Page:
HONOR: Working Together For Something Better

FARM WORKERS STRIKE

“It was a training ground for organizers who spread to hundreds of different fields – a large number of Latino legislators worked with the UFW,” Campbell said. “The strike and boycott awakened Latinos, ‘the sleeping giant of California politics,’ triggering the Chicano movement and the creation of bilingual education departments.”

By Stephan Magagnini - Sacramento Bee

On Sept. 8, 1965, Lorraine Agtang, her family and other Filipino grape pickers walked out of their fields to protest a cut in their pay from $1.40 to $1.25 an hour. Twelve days later, labor organizer Cesar Chavez and more than 1,200 Mexican workers joined the strike that led to the first United Farm Workers contracts with growers in 1970.

This weekend, hundreds of former and current labor activists, both Filipino and Mexican American, flowed into the Central Valley town of Delano where 50 years ago, they launched the Delano grape strike that altered the course of American history.

“I was a kid, only 13,” recalled Agtang, who was born and raised in a labor camp 2 miles east of Delano. “It was midmorning when picketers showed up where we were picking grapes for Giumarra growers and my dad, Platon Agtang, said there’s a strike and we should leave.”

The Sacramento resident, now one of the last remaining Filipino grape strikers, was one of the only women who joined Larry Itliong, the cigar-chomping, fearless labor pioneer, under the banner of his Agricultural Workers Organizing Committee.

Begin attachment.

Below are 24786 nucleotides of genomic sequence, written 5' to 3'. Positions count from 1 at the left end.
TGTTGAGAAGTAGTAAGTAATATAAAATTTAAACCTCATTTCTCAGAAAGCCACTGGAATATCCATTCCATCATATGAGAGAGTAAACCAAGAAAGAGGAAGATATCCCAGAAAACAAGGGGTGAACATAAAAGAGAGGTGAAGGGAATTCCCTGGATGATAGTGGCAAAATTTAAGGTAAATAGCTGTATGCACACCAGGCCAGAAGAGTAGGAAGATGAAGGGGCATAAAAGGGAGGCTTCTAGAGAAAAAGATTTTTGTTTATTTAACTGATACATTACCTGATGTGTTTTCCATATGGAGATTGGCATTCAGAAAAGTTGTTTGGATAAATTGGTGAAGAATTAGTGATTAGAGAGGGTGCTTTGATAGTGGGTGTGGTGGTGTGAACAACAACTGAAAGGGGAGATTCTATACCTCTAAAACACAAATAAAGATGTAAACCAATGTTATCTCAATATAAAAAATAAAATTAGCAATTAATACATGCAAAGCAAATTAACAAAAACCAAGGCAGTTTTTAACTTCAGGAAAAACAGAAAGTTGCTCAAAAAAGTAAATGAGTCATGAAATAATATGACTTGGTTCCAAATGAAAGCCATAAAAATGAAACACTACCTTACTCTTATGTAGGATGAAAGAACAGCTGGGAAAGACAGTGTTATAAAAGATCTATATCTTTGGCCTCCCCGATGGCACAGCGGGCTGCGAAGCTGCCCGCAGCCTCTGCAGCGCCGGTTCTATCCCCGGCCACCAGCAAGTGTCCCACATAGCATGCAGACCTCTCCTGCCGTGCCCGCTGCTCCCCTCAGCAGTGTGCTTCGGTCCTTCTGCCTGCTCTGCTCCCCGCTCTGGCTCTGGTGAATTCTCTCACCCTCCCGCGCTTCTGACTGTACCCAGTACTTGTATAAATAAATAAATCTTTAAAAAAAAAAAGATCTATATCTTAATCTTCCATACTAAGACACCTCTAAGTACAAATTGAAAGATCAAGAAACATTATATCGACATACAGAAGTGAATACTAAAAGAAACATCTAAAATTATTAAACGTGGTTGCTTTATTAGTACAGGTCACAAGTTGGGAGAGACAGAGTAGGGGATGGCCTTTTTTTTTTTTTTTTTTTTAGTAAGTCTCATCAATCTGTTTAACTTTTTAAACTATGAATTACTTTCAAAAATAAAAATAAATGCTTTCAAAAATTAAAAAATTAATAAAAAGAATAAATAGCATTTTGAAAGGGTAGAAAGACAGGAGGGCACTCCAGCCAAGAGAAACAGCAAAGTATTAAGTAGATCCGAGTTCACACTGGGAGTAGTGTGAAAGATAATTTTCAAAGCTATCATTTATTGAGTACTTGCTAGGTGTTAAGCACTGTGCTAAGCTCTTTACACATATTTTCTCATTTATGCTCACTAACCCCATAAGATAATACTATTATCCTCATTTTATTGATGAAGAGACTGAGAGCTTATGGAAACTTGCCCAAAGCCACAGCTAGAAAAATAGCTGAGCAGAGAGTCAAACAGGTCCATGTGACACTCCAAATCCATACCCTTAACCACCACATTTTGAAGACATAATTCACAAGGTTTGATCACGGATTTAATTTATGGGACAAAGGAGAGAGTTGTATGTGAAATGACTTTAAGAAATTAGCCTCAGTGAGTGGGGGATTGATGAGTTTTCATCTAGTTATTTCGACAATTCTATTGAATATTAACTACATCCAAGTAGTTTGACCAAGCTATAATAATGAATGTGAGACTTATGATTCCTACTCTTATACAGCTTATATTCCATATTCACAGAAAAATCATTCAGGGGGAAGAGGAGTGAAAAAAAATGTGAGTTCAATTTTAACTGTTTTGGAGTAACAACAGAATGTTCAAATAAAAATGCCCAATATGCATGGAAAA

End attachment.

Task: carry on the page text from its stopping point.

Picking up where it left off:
Sacramento State professor emeritus Duane Campbell, who worked for the UFW from 1972 to 1980, said the strike “totally changed labor politics and Latino politics.” Inspired by the events of that September and the impact of the international table grape boycott that followed, thousands of people of different races and ethnicities devoted their lives to activism and nonviolent protest.

“It was a training ground for organizers who spread to hundreds of different fields – a large number of Latino legislators worked with the UFW,” Campbell said. “The strike and boycott awakened Latinos, ‘the sleeping giant of California politics,’ triggering the Chicano movement and the creation of bilingual education departments.”

UFW spokesman Marc Grossman said those who can trace their political activism to the grape strike include the late Joe Serna, who went on the become mayor of Sacramento, and the late artist and activist José Montoya, founder of the art collective the Royal Chicano Air Force. Alex Edillor, who helped organize the weekend’s commemorations, called the strike “one of the most significant social justice movements in American history” and praised the courage of the Filipino farmworkers, many in their 50s then, who were brave enough to launch the strike before Chavez and their Mexican colleagues were ready.

When Agtang saw Filipinos on the picket lines, she said, “that affected my life story – I knew the Filipinos were hard-working people not bent on civil disobedience, but it was pretty amazing when I learned they were standing up for what they wanted.”

As a result of their actions, some were beaten and evicted from their homes; others clashed with law enforcement and Mexican strikebreakers brought in by the growers, but they stood strong.

Agtang, whose dad was Ilocano, a Filipino ethnic group, and whose mother was Mexican, said that before the strike, “the growers would pit Filipinos against Mexicans, saying the other group was working harder, so there was always this kind of competitiveness, but what made an impression on me was seeing Filipinos and Mexicans working together for better wages. READ MORE

 

Primary Source

PDF from Time Magazine Vol. 60, No. 17 April 29, 1966 CHAVEZ TIME MAGAZINE


Be the first to comment

Please check your e-mail for a link to activate your account.